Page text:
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Running with Our Hearts

31 Mar 2020 — 4 min read

BY Dave Thompson

Tagged

More Than Referrals: The Role of Primary Care in Suicide Prevention

Photo Credit: Matt Moses

Please note that while this year’s Grandma’s Marathon event currently remains scheduled for June 20, 2020, changes due to COVID-19 may occur. Please see Grandma’s Marathon for further updates. Team members continue to train hard for this event. Your support is needed now more than ever. Click here to donate to a member of this year’s AFSP Team for Grandma’s Marathon.

Mar. 31, 2020 – Grandma’s Marathon is a race that takes place along Lake Superior’s beautiful North Shore in Duluth, Minnesota each June. The event, which gets its name from its first major sponsor, the Duluth-based Grandma’s Restaurants, began in 1977 and regularly draws over 18,000 people. This past year, for the first time, my local American Foundation for Suicide Prevention chapter decided to put a team together to run and raise awareness and funds for our cause.

The loss of my sister Katherine to suicide in 2012 is the driving presence behind all of my efforts as a volunteer for AFSP. The night before the marathon, in the presence of other runners, I shared stories and pictures of my sister, in the hopes of starting (as we refer to it in AFSP’s popular campaign) a #RealConvo about mental health, opening the door for others to share their own experiences.

The day of the race was June 22, 2019. I’d stayed overnight in a hotel to be close to the race, and my morning began at 4:30 a.m., as I received a hug and tears from a hotel employee who, hearing why I was there, shared with me about the mental health struggles experienced by their own immediate family. This wasn’t an uncommon experience. I’ve found that just letting people know of your own experience, whether it’s through language or by wearing an article of clothing with an AFSP logo on it, people are indeed eager to connect through these sorts of #RealConvos. As a testament to this, I had written on the back of my jersey over 30 names of people whose stories had been shared with me about their own connections to suicide.

We had 23 people there representing Team AFSP, and three of us happened to have decided to meet that morning in the starting area. We’d each decided to write the hashtag #StopSuicide on our arms as a way to spread our message for all spectators to see, as well as providing ourselves personal motivation for when the race got tough.

A common saying of long-distance runners is that the first ten miles of a marathon are run with your body, the next ten are run with your head, and the final six are run with your heart. But for the first ten miles, it felt like we had skipped right ahead to running with our hearts.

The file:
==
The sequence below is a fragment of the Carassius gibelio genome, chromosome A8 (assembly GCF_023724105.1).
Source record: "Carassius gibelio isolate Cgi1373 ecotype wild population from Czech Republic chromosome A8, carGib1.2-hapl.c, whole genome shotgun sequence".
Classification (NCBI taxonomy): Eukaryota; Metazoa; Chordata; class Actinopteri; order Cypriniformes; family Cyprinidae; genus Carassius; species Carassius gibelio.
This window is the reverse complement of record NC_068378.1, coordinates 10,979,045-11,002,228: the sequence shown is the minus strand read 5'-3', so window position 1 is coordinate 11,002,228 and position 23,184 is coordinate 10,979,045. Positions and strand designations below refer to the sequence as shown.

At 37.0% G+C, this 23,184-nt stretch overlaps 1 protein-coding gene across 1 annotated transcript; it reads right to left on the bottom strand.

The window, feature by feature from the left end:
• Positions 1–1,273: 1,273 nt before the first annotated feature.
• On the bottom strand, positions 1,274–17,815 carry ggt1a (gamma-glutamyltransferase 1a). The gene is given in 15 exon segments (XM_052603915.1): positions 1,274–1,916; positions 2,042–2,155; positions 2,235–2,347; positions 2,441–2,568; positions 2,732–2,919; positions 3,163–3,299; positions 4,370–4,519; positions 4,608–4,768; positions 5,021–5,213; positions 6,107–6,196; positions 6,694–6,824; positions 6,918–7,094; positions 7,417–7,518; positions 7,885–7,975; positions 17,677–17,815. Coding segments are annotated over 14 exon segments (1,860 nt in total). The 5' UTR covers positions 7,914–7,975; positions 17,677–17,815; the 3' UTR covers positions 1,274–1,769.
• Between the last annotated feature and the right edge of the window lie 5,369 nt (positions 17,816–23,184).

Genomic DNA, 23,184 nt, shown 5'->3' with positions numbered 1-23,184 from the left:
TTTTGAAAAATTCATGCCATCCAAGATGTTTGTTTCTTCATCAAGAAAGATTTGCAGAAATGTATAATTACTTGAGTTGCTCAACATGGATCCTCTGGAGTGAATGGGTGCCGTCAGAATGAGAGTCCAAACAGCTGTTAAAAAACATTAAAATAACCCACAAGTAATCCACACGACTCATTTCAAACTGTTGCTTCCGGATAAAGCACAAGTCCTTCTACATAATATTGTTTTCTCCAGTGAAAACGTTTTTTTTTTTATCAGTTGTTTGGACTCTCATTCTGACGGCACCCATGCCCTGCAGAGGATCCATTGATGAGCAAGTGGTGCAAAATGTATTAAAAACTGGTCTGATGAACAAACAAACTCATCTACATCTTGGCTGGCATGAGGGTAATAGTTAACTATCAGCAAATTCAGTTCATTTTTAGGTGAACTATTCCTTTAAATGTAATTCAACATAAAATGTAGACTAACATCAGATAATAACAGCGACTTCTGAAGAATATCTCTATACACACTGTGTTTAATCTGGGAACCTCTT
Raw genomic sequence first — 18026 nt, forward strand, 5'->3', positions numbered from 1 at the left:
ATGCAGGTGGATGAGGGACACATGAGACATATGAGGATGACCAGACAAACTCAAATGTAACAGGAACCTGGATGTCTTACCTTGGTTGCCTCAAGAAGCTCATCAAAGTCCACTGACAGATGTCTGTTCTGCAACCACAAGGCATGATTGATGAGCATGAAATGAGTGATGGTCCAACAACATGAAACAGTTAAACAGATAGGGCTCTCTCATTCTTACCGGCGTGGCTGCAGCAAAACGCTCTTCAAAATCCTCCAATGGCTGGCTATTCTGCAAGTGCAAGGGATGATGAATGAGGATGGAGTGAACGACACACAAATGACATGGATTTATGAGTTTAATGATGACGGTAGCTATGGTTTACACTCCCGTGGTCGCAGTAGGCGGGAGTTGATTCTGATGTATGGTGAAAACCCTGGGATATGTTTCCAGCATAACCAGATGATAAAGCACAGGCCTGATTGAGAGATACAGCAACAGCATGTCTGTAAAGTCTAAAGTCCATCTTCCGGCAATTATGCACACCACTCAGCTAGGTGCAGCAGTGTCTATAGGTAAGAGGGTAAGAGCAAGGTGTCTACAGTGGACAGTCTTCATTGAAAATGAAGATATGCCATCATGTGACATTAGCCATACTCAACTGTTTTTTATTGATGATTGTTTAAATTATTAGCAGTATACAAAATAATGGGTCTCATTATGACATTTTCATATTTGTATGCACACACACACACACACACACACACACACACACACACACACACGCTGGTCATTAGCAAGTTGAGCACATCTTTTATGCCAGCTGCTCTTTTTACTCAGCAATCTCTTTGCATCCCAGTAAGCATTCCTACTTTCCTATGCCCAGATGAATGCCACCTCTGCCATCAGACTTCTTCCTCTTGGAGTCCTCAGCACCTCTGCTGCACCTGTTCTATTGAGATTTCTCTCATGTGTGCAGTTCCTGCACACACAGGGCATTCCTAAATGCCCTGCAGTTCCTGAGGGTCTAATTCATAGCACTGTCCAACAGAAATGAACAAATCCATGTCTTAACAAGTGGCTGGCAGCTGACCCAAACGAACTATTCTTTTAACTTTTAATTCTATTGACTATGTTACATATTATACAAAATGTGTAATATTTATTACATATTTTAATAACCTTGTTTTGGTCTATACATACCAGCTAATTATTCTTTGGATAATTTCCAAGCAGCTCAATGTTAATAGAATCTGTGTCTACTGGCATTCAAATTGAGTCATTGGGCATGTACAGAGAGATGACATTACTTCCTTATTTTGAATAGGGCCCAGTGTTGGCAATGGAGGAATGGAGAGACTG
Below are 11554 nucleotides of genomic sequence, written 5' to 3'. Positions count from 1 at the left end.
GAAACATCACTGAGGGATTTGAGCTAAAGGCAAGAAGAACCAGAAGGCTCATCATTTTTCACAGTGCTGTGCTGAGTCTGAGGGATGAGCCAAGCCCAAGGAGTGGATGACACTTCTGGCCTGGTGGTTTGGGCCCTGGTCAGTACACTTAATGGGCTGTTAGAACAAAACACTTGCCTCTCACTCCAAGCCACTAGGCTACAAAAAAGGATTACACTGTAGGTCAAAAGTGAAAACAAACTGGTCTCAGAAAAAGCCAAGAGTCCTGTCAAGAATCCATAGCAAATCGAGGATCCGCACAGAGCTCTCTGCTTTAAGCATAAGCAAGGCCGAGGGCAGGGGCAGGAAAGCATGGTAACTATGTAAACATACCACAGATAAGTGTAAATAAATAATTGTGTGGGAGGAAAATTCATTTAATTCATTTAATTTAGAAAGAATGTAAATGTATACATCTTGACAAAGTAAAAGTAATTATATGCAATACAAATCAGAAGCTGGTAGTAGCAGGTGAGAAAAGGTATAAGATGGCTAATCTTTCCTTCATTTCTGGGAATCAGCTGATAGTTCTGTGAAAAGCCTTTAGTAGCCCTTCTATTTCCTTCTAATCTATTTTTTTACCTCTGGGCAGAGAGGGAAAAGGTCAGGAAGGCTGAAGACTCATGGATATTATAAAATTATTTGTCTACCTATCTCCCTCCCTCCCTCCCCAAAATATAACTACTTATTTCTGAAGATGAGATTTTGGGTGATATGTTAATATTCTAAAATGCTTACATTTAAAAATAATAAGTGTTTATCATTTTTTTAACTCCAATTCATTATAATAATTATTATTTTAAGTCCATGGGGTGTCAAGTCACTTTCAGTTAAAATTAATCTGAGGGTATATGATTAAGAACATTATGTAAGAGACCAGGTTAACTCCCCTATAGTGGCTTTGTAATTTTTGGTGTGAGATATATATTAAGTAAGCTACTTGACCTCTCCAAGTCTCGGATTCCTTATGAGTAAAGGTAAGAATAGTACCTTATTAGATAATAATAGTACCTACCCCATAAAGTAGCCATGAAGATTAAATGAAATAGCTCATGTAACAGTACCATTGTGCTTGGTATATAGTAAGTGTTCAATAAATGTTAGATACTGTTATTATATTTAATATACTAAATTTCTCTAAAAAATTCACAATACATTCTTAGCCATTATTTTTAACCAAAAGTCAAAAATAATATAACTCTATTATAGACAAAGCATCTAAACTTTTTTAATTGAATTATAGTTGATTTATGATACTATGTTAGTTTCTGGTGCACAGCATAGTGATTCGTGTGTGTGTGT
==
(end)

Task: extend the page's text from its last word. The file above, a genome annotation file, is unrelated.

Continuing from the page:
I loved the feeling of running side-by-side in our AFSP jerseys. We looked and felt like a team, serving a common purpose. We each also wore tags on our shoes and yelled out messages of inspiration written on them, such as, “dream big,” “run strong,” and “I can do this.” Each of these positive mantras had kept us going for over 400 miles of training in preparation of running the marathon, and coming back to them on the day of the race served us well.

The three of us had each trained differently, and we actually hadn’t planned on running the full marathon together. But between miles 10 and 20, we had bonded so thoroughly that we realized we could rely on each other for energy and motivation, and decided to finish the race together.

There’s a picture taken of the three of us who ran together from our team of over 20, just before we finished the race. In the photo, you can see our smiles, and the finish line. What you can’t see in the photo are our personal stories and our struggles, the people we had lost, the tears, our healing journeys, and the amazing network of support behind each of us, provided by our AFSP family.

That day, running 26.2 miles together, Team AFSP raised over $20,000 for suicide prevention, funds that will go toward research, education, public policy efforts, and support programs. Team AFSP came in third place for charity teams at the event.

I felt proud to be a part of this special North Shore tradition, and I invite you to join us this year.

Each time I look at the photo of the three of us at the finish line, I’m reminded not just of a race, but that none of us are ever alone.

Click here to donate to a member of this year’s AFSP Team for Grandma’s Marathon.

Click here to learn more about Team AFSP events in your area.

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